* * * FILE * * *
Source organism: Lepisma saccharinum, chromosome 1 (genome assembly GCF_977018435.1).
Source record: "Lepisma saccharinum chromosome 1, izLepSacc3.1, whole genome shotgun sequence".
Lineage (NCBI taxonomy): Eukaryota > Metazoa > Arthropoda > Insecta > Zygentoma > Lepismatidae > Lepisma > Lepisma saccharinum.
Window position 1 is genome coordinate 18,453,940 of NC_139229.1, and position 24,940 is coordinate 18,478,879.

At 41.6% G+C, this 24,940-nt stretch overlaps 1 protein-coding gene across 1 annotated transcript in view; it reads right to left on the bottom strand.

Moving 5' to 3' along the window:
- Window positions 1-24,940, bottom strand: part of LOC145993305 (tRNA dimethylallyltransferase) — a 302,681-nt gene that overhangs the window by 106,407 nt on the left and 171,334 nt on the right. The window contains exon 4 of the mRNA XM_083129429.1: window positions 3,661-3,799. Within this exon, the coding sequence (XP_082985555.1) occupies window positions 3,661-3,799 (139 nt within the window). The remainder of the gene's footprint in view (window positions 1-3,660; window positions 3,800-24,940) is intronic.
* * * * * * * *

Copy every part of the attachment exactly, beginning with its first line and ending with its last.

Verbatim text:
Source organism: Lepisma saccharinum, chromosome 1 (genome assembly GCF_977018435.1).
Source record: "Lepisma saccharinum chromosome 1, izLepSacc3.1, whole genome shotgun sequence".
Lineage (NCBI taxonomy): Eukaryota > Metazoa > Arthropoda > Insecta > Zygentoma > Lepismatidae > Lepisma > Lepisma saccharinum.
Window position 1 is genome coordinate 18,453,940 of NC_139229.1, and position 24,940 is coordinate 18,478,879.

At 41.6% G+C, this 24,940-nt stretch overlaps 1 protein-coding gene across 1 annotated transcript in view; it reads right to left on the bottom strand.

Moving 5' to 3' along the window:
- Window positions 1-24,940, bottom strand: part of LOC145993305 (tRNA dimethylallyltransferase) — a 302,681-nt gene that overhangs the window by 106,407 nt on the left and 171,334 nt on the right. The window contains exon 4 of the mRNA XM_083129429.1: window positions 3,661-3,799. Within this exon, the coding sequence (XP_082985555.1) occupies window positions 3,661-3,799 (139 nt within the window). The remainder of the gene's footprint in view (window positions 1-3,660; window positions 3,800-24,940) is intronic.